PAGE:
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Rectified Names

Government says place-name changes may be going too far—but this isn’t the first such campaign in Chinese history

An ongoing crackdown by China’s Ministry of Civil Affairs and Ministry of Public Security against place names considered foreign, “weird, repetitive or self-aggrandizing” has been getting called quite a few names itself.

The most recent critic has been Southern Weekend journalist Shen Hexi, who last week penned a lengthy article that argued, among other things, that names not only identify places but convey their historical significance; changing them can cause “personal and social memory breaks.”


Others, Shen points out, have already called the campaign a one-size-fits-all approach, a form of nationalist overkill that’s reminiscent of the “name rectification” campaigns of old.  To many businesses like the Vienna Hotels group, though, it’s simply a violation of trademark rights.

The hotel chain was among After finding 15 of its 2,500 properties on a list of 84 buildings, bridges, and roads singled out by Hainan’s Civil Affairs Department for having names “worshipping of and having blind faith in foreign things.” These included such properties as Heidelberg Residency and Californian Sunshine. For Vienna, though, whose brand has been a registered trademark since 2012, the campaign is “trampling” China’s trademark law, as business names “cannot be decided by personal preference.”

Unfortunately, the company faces a broader government stance against “Big, Weird, Foreign” names that has already seen a slew of diktats aimed at instituting standards in business practices, appearances and nomenclature. At the time of writing, seven other provinces and regions besides—Shandong, Fujian, Zhejiang, Sichuan, Shanxi, Shaanxi, Jiangsu, and Ningxia—have declared war on weird names.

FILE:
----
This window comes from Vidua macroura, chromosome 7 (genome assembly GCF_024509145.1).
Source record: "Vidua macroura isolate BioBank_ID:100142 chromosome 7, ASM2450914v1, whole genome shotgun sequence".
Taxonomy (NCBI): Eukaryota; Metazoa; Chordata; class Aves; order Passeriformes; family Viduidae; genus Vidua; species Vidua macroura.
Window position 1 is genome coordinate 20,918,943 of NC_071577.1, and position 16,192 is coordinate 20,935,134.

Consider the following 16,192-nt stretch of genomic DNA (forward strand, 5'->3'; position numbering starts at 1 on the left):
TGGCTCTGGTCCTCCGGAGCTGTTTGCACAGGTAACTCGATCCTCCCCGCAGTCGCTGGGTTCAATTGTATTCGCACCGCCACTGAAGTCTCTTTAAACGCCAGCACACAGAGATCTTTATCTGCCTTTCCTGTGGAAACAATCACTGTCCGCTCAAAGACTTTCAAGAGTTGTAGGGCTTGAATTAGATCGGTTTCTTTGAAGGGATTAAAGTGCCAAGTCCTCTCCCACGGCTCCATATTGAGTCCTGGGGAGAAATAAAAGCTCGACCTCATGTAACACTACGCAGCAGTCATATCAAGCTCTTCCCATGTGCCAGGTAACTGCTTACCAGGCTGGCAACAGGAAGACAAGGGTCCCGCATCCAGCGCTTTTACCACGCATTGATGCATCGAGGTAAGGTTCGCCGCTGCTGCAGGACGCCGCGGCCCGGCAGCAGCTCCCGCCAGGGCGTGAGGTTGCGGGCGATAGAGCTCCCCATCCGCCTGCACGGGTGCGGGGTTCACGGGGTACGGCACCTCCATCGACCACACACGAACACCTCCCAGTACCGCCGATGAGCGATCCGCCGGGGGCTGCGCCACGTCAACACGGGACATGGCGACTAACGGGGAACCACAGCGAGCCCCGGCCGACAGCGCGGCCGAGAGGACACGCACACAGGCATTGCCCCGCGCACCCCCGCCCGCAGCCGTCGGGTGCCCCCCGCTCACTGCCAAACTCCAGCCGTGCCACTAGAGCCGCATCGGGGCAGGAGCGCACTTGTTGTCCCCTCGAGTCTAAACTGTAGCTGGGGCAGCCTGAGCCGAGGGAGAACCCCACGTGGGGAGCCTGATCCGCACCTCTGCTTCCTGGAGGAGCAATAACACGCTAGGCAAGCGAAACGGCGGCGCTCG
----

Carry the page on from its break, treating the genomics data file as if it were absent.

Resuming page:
In 2017, the State Administration for Industry and Commerce placed restrictions on registering “long and weird” names; in 2018, Beijing launched a controversial citywide campaign of removing signs from the tops and sides of buildings to “illuminate Beijing’s skyline,” which received similar legal pushback.

In fact, the State Council first issued Regulations on the Management of Geographical Names as far back as 1986, but it was not until 2016 that Ministry of Civil Affairs introduced measures intended to preserve geographical names, and rectify their “irregular” use, specifically with regard to residential areas.

It’s common practice for property developers to assign exotic names to otherwise ordinary complexes, from “Palace Gardens” to “Palm Springs” to Wenzhou’s “European City” (欧洲城), which faces a name-change into the less glamorous “Low Stool Bridge.” The southern Zhejiang city has a history of forcing developers to shape up. In 2010, several projects had to rename themselves at registration, such as Zhongrui Manhattan (中瑞曼哈顿), which became Zhongrui “Manha Tun” (曼哈屯, using the character for an ancient military garrison or village). Wenzhou also stipulated rules about the future naming of properties, requiring “gardens” to devote at least 40 percent of their area to greenery, and “wetlands” to provide a body of water.

Shen interviewed historical geographer and Fudan University professor Ge Gexiong, who argued that, regardless of its origin, a “name is part of the cultural heritage of a place and…the collective memory of people living in that place.” Jiangning Road in Shanghai, for example, was once known as Gordon Road in gratitude to the British general who helped suppress the Taiping Rebellion against the Qing. Ge supported the regulations on place names, but emphasized the need for clear rules, procedures, expertise, and (ironically) standards that take potential economic or historical losses into account.

While the campaign will mostly be a headache for real-estate marketing departments, sudden name changes are likely only to cause further confusion. Even the Ministry of Civil Affairs has warned that some authorities have been taking things too far. As one hotel consultant told the South China Morning Post, the campaign is ultimately about government bureaus wanting to “avoid approving names that undermine China’s cultural confidence”—and that’s a campaign with no end in sight.

Cover Image from VCG


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